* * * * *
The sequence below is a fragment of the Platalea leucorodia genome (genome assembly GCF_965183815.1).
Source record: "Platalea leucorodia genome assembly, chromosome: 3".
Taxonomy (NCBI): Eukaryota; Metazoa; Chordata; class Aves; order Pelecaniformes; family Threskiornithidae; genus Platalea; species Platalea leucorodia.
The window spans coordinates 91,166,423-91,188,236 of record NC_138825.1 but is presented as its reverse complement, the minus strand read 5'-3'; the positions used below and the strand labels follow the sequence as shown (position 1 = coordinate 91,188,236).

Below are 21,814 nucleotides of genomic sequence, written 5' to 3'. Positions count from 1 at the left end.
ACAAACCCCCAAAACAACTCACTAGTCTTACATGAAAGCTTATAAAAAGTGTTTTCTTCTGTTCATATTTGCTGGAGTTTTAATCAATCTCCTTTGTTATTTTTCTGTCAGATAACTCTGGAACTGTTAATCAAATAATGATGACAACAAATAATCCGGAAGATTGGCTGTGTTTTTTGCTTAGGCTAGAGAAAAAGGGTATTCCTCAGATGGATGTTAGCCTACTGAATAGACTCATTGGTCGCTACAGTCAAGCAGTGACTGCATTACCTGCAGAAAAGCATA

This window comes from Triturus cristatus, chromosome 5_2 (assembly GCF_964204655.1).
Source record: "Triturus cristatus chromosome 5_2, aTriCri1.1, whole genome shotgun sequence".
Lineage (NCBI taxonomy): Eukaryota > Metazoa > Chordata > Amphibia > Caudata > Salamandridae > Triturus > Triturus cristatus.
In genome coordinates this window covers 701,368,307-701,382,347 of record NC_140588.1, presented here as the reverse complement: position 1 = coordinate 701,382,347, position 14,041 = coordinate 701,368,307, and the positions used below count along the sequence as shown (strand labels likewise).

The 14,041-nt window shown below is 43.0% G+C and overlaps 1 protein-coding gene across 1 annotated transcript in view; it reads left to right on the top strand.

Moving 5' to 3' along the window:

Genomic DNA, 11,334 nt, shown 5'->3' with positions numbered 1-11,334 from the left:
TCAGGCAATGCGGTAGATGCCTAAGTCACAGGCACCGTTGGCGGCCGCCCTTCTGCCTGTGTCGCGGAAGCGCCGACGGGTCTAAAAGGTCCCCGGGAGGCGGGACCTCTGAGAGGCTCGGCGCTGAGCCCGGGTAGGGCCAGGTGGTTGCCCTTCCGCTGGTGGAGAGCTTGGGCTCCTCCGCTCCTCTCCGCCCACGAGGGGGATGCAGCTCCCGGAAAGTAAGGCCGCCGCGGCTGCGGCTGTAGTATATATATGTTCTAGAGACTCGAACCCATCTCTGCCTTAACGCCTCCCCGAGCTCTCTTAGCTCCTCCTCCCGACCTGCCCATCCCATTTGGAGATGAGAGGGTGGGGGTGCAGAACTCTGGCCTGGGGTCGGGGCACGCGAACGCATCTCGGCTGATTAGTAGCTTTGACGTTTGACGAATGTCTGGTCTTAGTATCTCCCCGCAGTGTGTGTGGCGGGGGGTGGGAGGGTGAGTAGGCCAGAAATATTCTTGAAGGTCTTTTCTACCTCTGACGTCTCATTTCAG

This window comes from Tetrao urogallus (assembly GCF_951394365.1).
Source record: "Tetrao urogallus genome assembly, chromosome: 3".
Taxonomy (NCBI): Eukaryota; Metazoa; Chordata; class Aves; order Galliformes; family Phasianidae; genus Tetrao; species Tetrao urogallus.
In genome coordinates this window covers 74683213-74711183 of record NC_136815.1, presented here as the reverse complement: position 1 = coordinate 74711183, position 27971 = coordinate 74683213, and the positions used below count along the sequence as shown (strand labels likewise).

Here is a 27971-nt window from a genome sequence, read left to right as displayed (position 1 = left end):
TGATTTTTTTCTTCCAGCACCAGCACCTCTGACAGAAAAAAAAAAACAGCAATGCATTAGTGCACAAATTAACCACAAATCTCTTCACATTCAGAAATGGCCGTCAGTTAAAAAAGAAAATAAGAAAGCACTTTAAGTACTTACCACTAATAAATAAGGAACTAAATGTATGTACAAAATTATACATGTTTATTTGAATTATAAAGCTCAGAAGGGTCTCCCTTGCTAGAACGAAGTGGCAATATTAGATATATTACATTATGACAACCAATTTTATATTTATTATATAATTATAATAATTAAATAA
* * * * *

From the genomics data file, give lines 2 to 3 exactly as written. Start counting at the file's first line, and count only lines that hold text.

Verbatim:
Source record: "Platalea leucorodia genome assembly, chromosome: 3".
Taxonomy (NCBI): Eukaryota; Metazoa; Chordata; class Aves; order Pelecaniformes; family Threskiornithidae; genus Platalea; species Platalea leucorodia.